If you are taking your first steps on the property market as a first-time homebuyer, you already know it is a bit of a challenging ordeal. And while it is true that venturing on the property market can be daunting with all of the pitfalls that await, there is some hope in the end. All it takes is some research on the most common mistakes that you can make so that you can avoid them:
1. You underestimate the time it takes to secure a mortgage
Getting a mortgage is not as straightforward of a process that many believe. However, there is no definitive timeframe for approval, and that is something you have to consider. Expect somewhere between 18 and 40 days between submission and approval, though bear in mind that in some cases it can take longer. Starting the mortgage application process as early as possible is very important.
2. You don’t get an agreement in principle
Getting an agreement in principle from a lender is a necessary step in the home buying process. Essentially, this is a certificate from the lender that states the amount they are likely going to lend you. It may not be a 100% accurate offer, though it still gives you a good idea of how much you have to spare.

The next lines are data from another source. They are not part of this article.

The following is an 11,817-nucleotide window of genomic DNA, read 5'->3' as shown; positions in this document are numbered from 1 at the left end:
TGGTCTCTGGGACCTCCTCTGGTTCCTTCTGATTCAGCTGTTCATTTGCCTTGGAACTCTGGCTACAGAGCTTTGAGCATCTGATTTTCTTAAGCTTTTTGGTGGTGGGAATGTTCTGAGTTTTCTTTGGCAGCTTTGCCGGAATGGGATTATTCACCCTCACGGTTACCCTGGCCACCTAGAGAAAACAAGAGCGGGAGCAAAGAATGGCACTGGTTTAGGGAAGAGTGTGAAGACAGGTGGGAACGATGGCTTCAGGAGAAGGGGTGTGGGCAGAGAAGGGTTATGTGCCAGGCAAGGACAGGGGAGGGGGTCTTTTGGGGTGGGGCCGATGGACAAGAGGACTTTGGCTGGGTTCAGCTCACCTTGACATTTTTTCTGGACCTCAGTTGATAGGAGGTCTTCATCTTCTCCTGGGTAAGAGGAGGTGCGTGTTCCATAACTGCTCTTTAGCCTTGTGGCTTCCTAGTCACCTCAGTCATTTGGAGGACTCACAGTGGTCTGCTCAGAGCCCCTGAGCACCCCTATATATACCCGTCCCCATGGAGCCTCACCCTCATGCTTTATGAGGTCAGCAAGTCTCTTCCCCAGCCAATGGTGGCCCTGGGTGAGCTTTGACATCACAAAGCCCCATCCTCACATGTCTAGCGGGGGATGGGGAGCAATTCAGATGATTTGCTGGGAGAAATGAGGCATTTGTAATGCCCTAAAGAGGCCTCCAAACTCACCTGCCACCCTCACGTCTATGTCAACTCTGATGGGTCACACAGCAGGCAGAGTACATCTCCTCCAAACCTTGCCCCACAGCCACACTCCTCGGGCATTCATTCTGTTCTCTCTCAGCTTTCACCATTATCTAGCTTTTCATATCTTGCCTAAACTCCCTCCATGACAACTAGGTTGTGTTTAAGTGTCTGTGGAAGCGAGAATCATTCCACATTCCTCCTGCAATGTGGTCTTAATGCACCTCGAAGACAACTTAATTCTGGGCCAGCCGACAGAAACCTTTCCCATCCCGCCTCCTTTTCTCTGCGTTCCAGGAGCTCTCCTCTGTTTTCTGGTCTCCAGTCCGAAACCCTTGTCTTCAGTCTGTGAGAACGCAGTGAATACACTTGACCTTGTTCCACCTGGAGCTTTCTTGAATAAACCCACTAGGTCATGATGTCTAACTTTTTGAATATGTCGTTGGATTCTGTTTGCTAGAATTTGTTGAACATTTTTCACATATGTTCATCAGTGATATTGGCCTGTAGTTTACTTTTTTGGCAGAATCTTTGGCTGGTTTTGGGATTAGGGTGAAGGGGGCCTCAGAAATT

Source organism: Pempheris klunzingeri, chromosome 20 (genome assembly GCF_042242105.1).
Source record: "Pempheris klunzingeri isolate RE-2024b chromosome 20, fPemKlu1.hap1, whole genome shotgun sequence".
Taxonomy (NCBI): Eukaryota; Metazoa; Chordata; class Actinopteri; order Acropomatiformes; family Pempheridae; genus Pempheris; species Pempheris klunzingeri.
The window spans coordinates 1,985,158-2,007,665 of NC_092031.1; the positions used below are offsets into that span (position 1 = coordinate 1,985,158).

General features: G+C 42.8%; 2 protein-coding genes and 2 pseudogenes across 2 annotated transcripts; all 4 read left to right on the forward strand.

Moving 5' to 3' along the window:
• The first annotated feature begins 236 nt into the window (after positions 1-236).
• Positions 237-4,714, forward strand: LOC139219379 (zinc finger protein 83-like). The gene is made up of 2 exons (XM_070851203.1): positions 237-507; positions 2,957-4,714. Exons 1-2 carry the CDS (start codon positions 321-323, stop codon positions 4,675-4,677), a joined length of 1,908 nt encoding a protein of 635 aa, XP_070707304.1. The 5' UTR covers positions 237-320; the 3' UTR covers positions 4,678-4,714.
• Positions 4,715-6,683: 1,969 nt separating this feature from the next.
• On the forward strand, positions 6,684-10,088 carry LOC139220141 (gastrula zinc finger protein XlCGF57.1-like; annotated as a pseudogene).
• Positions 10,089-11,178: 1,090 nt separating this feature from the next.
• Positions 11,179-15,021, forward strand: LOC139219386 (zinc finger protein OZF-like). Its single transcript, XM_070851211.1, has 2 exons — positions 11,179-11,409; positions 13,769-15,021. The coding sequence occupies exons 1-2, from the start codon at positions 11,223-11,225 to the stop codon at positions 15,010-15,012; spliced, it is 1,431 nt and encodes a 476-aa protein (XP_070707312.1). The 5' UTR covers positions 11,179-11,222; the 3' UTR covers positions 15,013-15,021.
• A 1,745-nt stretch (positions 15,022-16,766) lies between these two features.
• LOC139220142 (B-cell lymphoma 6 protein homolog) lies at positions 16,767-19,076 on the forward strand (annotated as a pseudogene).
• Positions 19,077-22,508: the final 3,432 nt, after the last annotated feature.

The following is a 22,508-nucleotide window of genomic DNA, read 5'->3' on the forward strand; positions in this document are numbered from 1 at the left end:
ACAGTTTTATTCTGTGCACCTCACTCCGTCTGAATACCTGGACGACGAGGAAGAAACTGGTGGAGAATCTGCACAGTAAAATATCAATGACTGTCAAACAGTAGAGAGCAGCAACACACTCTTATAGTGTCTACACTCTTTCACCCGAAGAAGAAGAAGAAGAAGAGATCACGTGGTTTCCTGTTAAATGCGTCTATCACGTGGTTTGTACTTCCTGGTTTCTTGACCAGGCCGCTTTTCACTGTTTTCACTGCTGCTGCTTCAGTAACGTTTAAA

3. You underestimate the cost of the home
The property itself indeed makes for the biggest expense. However, know that there are even more costs to it. Legal fees, getting a survey report and conveyancing costs are all things to consider. Additionally, don’t forget about the household bills and the cost of repairs you need to conduct. Building insurance and council tax only add up further, and if you disregard them, you will find yourself overwhelmed. Do a simple calculation of how much you will need for this property and beware not to get caught financially.
4. You use the wrong solicitor
Most mortgage lenders work with a panel of solicitors they are ready to instruct immediately. If you decide to enlist a solicitor who is not on the same panel, chances are you will end up paying again for an approved solicitor. Always make sure to check the list of approved solicitors of your lender and hire one of them.
5. You barely understand the terms ‘freehold’ and ‘leasehold’
Depending on what property you buy, there may be some limits as to what you can do with it, not to mention there may be extra fees. A leasehold means you will only be able to live there for a set amount of years, though you don’t own the land of the property itself. To make any alterations, you have to get permission from the freeholder. A freehold property puts you in the role of a sole owner – of the building and land, it is on. In this case, there are no service charges, though you will have other costs for maintaining the building. Knowing the difference between these two is important.
6. You don’t do any research into the area
Looking into the area before you have even registered with an estate agent is very important. Set your priorities straight. Do you require good transport links, schools, green spaces, or other local amenities? If possible, spend some time in the areas that have properties for sale, to get a good feel of the place.
Avoiding these mistakes is essential for ending up with a property that best serves your needs and requirements.